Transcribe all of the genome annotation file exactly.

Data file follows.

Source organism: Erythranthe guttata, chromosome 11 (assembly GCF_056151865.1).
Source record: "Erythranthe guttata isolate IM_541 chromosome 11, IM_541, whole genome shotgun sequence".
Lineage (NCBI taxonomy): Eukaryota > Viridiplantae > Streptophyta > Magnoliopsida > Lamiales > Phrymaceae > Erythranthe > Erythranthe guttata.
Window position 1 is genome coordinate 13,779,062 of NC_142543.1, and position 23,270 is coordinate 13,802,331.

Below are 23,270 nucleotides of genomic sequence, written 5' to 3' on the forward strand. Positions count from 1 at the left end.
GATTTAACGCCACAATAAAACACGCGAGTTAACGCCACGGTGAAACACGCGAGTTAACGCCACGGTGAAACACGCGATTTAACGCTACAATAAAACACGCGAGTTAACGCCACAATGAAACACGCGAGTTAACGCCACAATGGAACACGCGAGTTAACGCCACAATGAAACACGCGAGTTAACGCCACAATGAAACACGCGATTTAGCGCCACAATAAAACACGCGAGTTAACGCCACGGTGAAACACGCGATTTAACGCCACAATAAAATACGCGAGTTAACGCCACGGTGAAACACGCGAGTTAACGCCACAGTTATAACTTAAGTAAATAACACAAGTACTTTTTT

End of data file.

Source organism: Erythranthe guttata, chromosome 11 (assembly GCF_056151865.1).
Source record: "Erythranthe guttata isolate IM_541 chromosome 11, IM_541, whole genome shotgun sequence".
Lineage (NCBI taxonomy): Eukaryota > Viridiplantae > Streptophyta > Magnoliopsida > Lamiales > Phrymaceae > Erythranthe > Erythranthe guttata.
Window position 1 is genome coordinate 13,779,062 of NC_142543.1, and position 23,270 is coordinate 13,802,331.

Below are 23,270 nucleotides of genomic sequence, written 5' to 3' on the forward strand. Positions count from 1 at the left end.
GATTTAACGCCACAATAAAACACGCGAGTTAACGCCACGGTGAAACACGCGAGTTAACGCCACGGTGAAACACGCGATTTAACGCTACAATAAAACACGCGAGTTAACGCCACAATGAAACACGCGAGTTAACGCCACAATGGAACACGCGAGTTAACGCCACAATGAAACACGCGAGTTAACGCCACAATGAAACACGCGATTTAGCGCCACAATAAAACACGCGAGTTAACGCCACGGTGAAACACGCGATTTAACGCCACAATAAAATACGCGAGTTAACGCCACGGTGAAACACGCGAGTTAACGCCACAGTTATAACTTAAGTAAATAACACAAGTACTTTTTT